Death and legacy are concerns, at times, of the Santa Clarita City Council. Tonight, there was little else on the agenda. Honorary naming, Duane Harte, gold star families, Wyatt Savaike, the proper place for a war memorial–all were considered. Even Allan Cameron’s announcement of a recent court victory(?) regarding chlorides focused on the end, in his case the invalidation of an EIR. It’s time for a rather morbid reflection.
R.J. vs. Bill
Councilmember TimBen Boydston’s invocation was a reading of George Washington’s “Earnest Prayer” and a request that God bless the City of Santa Clarita.
After Canyon High School’s drama crew missed their chance to be recognized at the last meeting, they were present this week–well, three of them. I felt that if the audience had to hear about their victory at the Drama Teachers Association of Southern California Competition twice in one month, more of them should have showed up. Maybe they don’t like the lighting at City Hall.
Also recognized was Detective Bill Velek of Santa Clarita’s juvenile intervention team (“The J Team”) for helping young drug users turn their lives around.
After the detective received his certificate and photo, one Michael Cruz strode purposefully toward the podium. As Chair of the Parks, Recreation, and Community Services Commission, Cruz was intent on educating his fellow Claritans about the goals that he and his fellow commissioners had established for 2016. Though his commission is all fun and recreation, Cruz’s crisp suit and slate-blue tie were all business. Unflaggingly, goal followed goal; ambition followed ambition; promise followed promise. Cruz spoke of a 2016 that, if realized, will increase everything from park use to open space acquisition to opportunities for “non-traditional sports.” When he finished, the audience sat silent, apparently too stunned to applaud.
Public participation followed. R.J. Kelly gave his support for the “Hometown Heroes” military banner program that would be discussed later in the meeting. He also stated his support for Bill Reynolds’ memorial for veterans, which has been mentioned at prior meetings. To be clear, he supported the memorial, but he definitely didn’t support the proposed location of the memorial monument in Newhall Veterans Historical Plaza. “I’m not happy to support the location…the reality of it is we wanted it to be veterans, we did not want it to be a memorial.” He added, “It should be at Eternal Valley.” Bill Reynolds also happened to be present this evening, and he countered Kelly by describing just how supportive people like Terri Crain and Don Fleming (FLEMwatch alert!) have been of the memorial project. Hopefully, the monument won’t have “Sponsored by Valencia Acura” chiseled into its granite.
A restaurant owner spoke about people illegally selling food on the street near his shop. He asked for sheriff’s deputies to shut the vendors down, but he said it was quite a process and that enforcement hasn’t happened. He worried that food might not be held at the correct temperature, especially in summer. Al Ferdman spoke about the need for more park facilities to serve a variety of residents. Indeed, Ferdman is now throwing his support behind calls for a BMX facility in Santa Clarita (the usual pro-BMX speaker was also present tonight). Ferdman said that the city has more than adequate cash available (~$50M in appropriate funds by his reckoning) that could be used for a BMX track, something that surveys and testimony show the public wants. Another frequent speaker, Steve Petzold, asked for an update on the California Voting Rights Act lawsuit that Santa Clarita was involved in some time ago.
One group of speakers was particularly impactful. You may remember the sad story of Wyatt Savaikie, a 14-year-old boy who was struck and killed by a car while skateboarding through a crosswalk last summer. Tonight, friends and family of Savaikie came up to call for changes to Santa Clarita’s roads and driving culture. Four of his teenage friends came up first, asking that something be done about the speed limit on Bouquet Canyon Road. Teresa Savaikie, Wyatt’s mother, also spoke. She was surrounded by a large number of friends and supporters as she tearfully asked that the City prioritize pedestrian safety. She said that when pedestrians are hit by cars traveling over 40 mph, 85% of them perish. The 74-year-old driver who hit her son wasn’t singled out–all Santa Clarita drivers were asked to use the roads more mindfully. One hopes the victims family can find some justice in the form of legal action. Somewhere like buy modafinil singapore could offer invaluable advice regarding the best cause of action.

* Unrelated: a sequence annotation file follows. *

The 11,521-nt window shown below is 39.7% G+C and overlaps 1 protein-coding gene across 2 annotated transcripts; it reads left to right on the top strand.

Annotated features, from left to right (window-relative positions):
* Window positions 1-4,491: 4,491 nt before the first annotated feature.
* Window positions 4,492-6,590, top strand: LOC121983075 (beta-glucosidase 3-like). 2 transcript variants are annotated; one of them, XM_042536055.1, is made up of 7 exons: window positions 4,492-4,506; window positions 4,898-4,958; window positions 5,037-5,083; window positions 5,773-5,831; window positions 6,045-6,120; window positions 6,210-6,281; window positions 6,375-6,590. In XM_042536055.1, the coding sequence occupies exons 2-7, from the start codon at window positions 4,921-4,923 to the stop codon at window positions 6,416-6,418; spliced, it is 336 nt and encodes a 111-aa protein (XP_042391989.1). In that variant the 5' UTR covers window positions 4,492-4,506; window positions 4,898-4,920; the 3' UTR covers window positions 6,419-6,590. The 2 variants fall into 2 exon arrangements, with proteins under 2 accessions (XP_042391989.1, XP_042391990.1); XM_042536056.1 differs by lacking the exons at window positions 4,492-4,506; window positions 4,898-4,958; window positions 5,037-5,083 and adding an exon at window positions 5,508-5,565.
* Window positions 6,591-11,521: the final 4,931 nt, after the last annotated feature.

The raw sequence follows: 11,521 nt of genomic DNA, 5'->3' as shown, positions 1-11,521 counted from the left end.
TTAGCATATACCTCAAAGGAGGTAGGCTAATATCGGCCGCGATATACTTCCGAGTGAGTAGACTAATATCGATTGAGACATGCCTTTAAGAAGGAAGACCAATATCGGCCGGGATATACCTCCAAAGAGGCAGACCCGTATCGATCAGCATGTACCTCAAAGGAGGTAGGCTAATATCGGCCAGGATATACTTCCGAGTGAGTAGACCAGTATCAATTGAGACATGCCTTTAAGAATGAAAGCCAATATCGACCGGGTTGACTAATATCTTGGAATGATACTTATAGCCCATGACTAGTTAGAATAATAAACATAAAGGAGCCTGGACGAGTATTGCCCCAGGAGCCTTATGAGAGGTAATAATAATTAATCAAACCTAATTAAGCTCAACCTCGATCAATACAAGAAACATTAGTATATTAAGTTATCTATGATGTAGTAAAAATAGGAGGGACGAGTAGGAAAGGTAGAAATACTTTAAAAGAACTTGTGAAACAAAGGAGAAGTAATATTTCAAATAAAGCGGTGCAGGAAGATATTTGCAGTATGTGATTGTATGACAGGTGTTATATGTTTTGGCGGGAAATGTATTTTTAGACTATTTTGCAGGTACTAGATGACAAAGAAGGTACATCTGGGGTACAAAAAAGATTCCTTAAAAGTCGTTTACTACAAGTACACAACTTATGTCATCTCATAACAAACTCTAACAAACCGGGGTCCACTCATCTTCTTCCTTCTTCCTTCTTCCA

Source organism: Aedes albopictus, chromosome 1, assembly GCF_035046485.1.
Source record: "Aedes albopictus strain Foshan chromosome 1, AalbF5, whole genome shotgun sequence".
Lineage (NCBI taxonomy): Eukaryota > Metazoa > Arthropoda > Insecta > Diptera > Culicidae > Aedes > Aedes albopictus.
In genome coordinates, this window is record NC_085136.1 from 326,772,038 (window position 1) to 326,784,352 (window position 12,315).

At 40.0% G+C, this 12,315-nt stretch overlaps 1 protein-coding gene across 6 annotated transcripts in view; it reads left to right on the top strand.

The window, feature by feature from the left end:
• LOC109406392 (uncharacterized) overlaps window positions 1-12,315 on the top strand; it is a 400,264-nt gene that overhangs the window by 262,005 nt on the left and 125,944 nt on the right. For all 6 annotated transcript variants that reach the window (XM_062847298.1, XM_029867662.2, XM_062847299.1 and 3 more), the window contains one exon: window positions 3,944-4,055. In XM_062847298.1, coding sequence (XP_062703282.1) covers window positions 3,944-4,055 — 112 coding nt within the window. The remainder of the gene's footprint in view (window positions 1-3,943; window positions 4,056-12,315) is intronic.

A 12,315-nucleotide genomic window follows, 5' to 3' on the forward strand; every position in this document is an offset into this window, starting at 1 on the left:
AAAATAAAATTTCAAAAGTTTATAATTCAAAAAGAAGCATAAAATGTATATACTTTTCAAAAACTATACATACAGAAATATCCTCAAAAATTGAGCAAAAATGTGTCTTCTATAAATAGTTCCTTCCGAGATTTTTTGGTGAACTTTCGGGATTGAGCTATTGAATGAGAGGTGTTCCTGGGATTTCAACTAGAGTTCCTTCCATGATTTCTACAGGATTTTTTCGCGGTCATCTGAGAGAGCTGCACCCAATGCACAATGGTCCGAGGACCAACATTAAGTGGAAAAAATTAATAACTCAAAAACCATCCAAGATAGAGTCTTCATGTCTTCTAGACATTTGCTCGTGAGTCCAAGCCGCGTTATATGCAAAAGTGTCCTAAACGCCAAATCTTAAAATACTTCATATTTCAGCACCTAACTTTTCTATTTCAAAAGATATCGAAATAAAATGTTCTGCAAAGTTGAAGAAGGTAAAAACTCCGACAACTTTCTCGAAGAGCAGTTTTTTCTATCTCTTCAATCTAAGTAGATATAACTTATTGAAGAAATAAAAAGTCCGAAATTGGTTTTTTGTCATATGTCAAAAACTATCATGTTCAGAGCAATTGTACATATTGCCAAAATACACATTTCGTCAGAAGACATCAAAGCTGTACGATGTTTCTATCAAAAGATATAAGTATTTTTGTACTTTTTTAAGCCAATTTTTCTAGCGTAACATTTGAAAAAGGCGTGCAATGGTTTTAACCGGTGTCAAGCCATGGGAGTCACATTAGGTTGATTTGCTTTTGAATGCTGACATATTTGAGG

Gladys Trejo, speaking with an interpreter, asked for more legal assistance and guidance from the City for mobile home park residents. She said the situation they are facing in Granada Villa is “an emergency.” Elaine Ballace also requested assistance from City Hall. It’s clear that the lawsuit that the City of Santa Clarita is facing from mobile park owners has given the council some credibility in her eyes, but she expressed continuing frustration. In particular, Ballace dislikes the fact that owners never show up to be confronted directly–they’re always represented by attorneys instead.
City Manager Ken Striplin responded to most of the comments. He said that he felt the illegal food businesses could be addressed under current practices/policies; a new initiative wasn’t needed. In response to the mobile home park residents, he re-stated the history of the City Council’s efforts with ordinances and outreach. Striplin said that there wasn’t much more new that could be done. Striplin is never particularly sympathetic, but he was as sympathetic as he could be to Teresa Savaikie and her supporters. He said that law enforcement gives him weekly updates about traffic enforcement numbers, but he concluded that, “It does come down to behavior.” He assured her that he would remain committed to partnering with law enforcement to make streets safer for pedestrians. Finally, City Attorney Joe Montes addressed Steve Petzold’s question about the CVRA lawsuit. “Barring an appeal, that case is over,” he concluded. The three parts of the settlement were a shift in election date (fall, not spring), change to at-large voting, and, of course, $600,000 for the people who sued Santa Clarita over voting rights–God bless their goodly hearts. Since at-large voting was struck down, only the change in voting date seems to have stuck. No appeal or new litigation were mentioned.